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Why I’d rather let it go (and maybe you can, too)

November 11, 2016

My mom died. That’s where I’ve been. Putting that on paper is odd, but it’s somewhat cathartic. My hands are shaking as I look at those words again. My mom died. It’s real.

My mom and I didn’t always have a rough relationship. When I was very young, it was easy. Parents are heroes when we’re little. Moms are the most beautiful. Dads are the strongest men we know. It’s the lovely part of parenting. As life tends to show us, things change. Sometimes we can’t explain the change, but it’s there.

My parents divorced when I was in middle school, and in high school I moved in with my dad. In college, my mom and I still got along pretty well. She’d come see me, and I’d go home to visit her from time to time. Things grew more and more distant as the years passed. It wasn’t a casual growth. We argued. We couldn’t see eye to eye. She came to my wedding. It was a good day.

When The Boy was born, Mom was here. She didn’t stay with us. She stayed in a hotel, but she came to see me that very day. She helped me get pain meds from the nurses, when I was in too much pain to think clearly. She saw him a few times before The Girl came along, but the visits became less frequent. They were too stressful. We always did the obligatory family gatherings, like funerals and an occasional Christmas. In the few years where we didn’t see each other, there might’ve been a holiday phone call, but only if my brothers were around, to be sure things remained friendly.

Just more than a year ago, after keeping it to herself for a brief time, Mom told us she was sick. My brother was the one who called me. Mom had cancer, and it didn’t look good. It was a large mass, and while she would do chemo, there probably wasn’t a cure.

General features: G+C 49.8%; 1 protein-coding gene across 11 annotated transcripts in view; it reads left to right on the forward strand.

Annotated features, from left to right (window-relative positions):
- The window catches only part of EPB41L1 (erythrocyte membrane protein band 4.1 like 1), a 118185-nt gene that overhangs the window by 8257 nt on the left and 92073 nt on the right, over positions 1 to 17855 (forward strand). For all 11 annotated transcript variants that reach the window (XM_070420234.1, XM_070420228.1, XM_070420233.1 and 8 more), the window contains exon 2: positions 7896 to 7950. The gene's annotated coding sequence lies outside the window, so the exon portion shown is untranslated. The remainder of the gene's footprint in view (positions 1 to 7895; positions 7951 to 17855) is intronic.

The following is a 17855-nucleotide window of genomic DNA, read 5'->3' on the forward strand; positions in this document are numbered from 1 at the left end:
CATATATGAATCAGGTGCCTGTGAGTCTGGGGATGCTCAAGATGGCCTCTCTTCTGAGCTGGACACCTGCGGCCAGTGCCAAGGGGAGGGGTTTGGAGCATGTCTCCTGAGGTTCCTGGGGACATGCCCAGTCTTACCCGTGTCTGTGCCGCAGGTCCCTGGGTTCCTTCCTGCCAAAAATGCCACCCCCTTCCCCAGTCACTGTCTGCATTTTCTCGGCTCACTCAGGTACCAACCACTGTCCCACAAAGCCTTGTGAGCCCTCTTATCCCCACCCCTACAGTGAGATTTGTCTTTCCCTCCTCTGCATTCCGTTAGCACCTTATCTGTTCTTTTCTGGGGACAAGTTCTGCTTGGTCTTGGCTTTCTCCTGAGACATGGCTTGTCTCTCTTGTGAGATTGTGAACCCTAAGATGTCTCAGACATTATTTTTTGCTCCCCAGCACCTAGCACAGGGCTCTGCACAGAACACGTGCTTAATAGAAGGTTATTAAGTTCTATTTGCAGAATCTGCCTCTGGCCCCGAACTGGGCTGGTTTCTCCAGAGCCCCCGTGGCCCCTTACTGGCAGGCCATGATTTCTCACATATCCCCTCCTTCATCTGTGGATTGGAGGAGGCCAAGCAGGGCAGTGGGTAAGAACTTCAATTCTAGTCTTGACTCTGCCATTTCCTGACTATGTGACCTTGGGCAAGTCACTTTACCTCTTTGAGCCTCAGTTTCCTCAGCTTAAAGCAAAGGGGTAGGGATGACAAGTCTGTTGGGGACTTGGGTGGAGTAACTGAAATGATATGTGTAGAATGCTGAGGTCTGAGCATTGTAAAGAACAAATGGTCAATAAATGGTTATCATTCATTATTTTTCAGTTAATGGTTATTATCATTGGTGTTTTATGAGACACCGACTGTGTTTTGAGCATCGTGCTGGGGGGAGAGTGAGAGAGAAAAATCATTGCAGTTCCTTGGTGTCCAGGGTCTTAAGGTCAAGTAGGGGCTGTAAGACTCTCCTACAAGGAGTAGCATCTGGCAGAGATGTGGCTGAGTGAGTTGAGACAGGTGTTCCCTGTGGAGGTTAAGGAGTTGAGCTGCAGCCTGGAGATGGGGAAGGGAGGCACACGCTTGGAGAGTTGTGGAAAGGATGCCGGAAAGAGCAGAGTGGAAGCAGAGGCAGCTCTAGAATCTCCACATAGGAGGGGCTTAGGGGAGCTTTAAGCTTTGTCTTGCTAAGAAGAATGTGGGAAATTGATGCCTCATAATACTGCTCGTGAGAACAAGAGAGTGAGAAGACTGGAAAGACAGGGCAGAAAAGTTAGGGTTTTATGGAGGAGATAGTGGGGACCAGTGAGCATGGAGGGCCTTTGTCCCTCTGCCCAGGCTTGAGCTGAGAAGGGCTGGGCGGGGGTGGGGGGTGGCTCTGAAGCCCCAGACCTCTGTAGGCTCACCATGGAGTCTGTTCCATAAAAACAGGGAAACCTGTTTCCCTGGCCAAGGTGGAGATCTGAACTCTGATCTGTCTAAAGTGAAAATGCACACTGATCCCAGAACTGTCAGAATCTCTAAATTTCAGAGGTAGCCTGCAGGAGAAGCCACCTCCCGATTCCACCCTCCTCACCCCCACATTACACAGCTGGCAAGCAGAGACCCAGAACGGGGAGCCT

Without skipping a beat, I stepped in to help. That doesn’t make me a saint. I can’t explain why it was easy for me to take her to appointments, chat with her on the phone, and otherwise support her wherever needed. “She’s your mom, Jenny. That’s why.” Yeah, okay. I’ll give you that. Sort of. It’s not that simple. A lot of folks out there are unable to make amends with their parents.

Maybe it’s that we knew she was terminal. Either way, it was easy for us both.

Enough time had passed. The anger was long gone. Most importantly, neither of us felt like we had to talk about it.

One night, we were chatting on the phone at about one in the morning. We’d been texting, but I could tell she wanted to talk. It was mostly about everyday things, like what I cooked for dinner and how she was feeling. I said, “Mom, I’m really glad we are talking again.”

“Me too,” she said.

We never talked about why we had a hard time getting along all those years. We never blamed each other, or asked any questions.

I’m not naïve. Not all relationships are fixed by simply moving on. Extreme circumstances, such as illness, simplify things a bit, adding a sense of urgency and sympathy. By not talking about it, we weren’t ignoring our past. We both did things to upset one another. It’s not always crucial to point out another’s faults, though we are quick to do that with loved ones.

As human nature goes, we don’t want to hear what we’ve possibly done to mess things up. That wasn’t the case here. It wasn’t important for me to tell Mom how she’d wronged me over the years. Sometimes, we need to explain things. Sometimes, we can simply move on. Agree to disagree. Hashing it out or blaming isn’t necessarily necessary.

Before you close the door on a friend or family member, think about it. How much does it matter to you that you prove your point? Is that the only way? It might be. If you consider it carefully, you might find that it really won’t solve a thing.

mom-me.PNGI’m so thankful for the time I had with Mom. When she died, she died peacefully, on good terms with all three of her children. I can’t imagine my grief, had we not been together in the end. It would be a whole different ball game. Play yours intentionally. Give up being right. The end matters, and you never know when that might be. Love your people, people.

*originally published in The Metro Spirit, Augusta, GA on October 27, 2016.


4 Comments leave one →
  1. November 11, 2016 1:19 pm

    That was a beautiful post. Thank you for sharing.

  2. November 11, 2016 2:18 pm

    Your last paragraph sums it up perfectly.
    The story, as a whole, is a guide on how important it is to heal and complete relationships, which is one of the keys to living a life without regrets.
    Thank you for the reminder.

  3. Donna Weatherton permalink
    November 12, 2016 1:11 am

    Beautifully written….about two people that loved each other in spite of their differences! We can all learn and grow from your story. Live in peace.

  4. November 12, 2016 9:22 am

    Beautiful post. I am glad you have peace. ♥

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